With its bot messenger interface, Concierge allows you to create rules for your house. You can set your lights to glow fluorescent during the day and incandescent during the night, or to turn on when you get home. Or, for example, you can program your Nest thermostat to lower the heat while you’re sleeping in your cozy bed, and then to raise the temperature before you wake up. And you can add people to a “Guest List” to give them access to your home’s controls when they’re visiting you. These kinds of combinations and features, Thington founders Tom Coates and Matt Biddulph believe, is their product’s competitive edge: It’s more like an assistant with a personality than a remote.  Cont'd...

9 things Google Home can do that Alexa can't

Taylor Martin for CNet:  Google announced its Amazon Echo competitor back at its I/O developer conference in May. Today, it made Google Home official with arelease date and price.

It also gave us a closer look at how the company plans to compete with the more established household assistant today, Alexa.

While Google has its work cut out in getting broad third-party support that includes other smart-home brands, there is already a healthy list of in-house features Google Home will be capable of out of the gate that Alexa could only hope to add in the future.

Here are nine things Google Home can do that Alexa can't.  Cont'd...

The Decline of Broadcast TV

Streaming and a la carte services are the future of television because they give the viewer many more choices and because it's convenient to watch shows on most portable devices.

Can Google Catch Up to Amazon and Win the Smart Home Race?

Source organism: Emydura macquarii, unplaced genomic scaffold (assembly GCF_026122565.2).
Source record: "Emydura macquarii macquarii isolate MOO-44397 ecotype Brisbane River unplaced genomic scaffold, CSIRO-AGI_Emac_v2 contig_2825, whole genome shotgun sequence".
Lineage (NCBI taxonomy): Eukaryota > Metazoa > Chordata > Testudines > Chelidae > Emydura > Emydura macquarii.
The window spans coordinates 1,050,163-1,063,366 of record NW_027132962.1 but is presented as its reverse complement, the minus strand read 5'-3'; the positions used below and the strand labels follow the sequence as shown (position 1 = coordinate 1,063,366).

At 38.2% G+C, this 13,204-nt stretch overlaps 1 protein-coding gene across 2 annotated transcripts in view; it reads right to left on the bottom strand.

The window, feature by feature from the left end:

Mathew Ingram for Fortune:  Google is famous for coming to the market late. The search-engine business was well established before it arrived, and yet the company managed to take the lead. It now dominates the category. But can it do the same thing in the smart home?

The web giant is expected to launch a standalone device called simply Google Home on Tuesday, a device that it hopes will become the centerpiece of the smart home, and provide some strong competition for the well-established Amazon Echo. But it will be an uphill battle.  Cont'd...

Records 1 to 15 of 3748

Next | Last

Featured Product

Art Diffusor® Model D by Acoustics First

Art Diffusor® Model D by Acoustics First

The ArtDiffusor® Model D (patent applied for) is the newest in the ArtDiffusor® Series. The Model D is an organic, quadratic diffuser; fusing diverse design concepts such as MLS, QRD, bicubic interpolation and boolean logic mapping. These rolling, asymmetric diffusers minimize specular acoustic reflections while improving sound clarity and ambience. Their design encourages developing customized patterns, allowing for a truly unique installation - every time.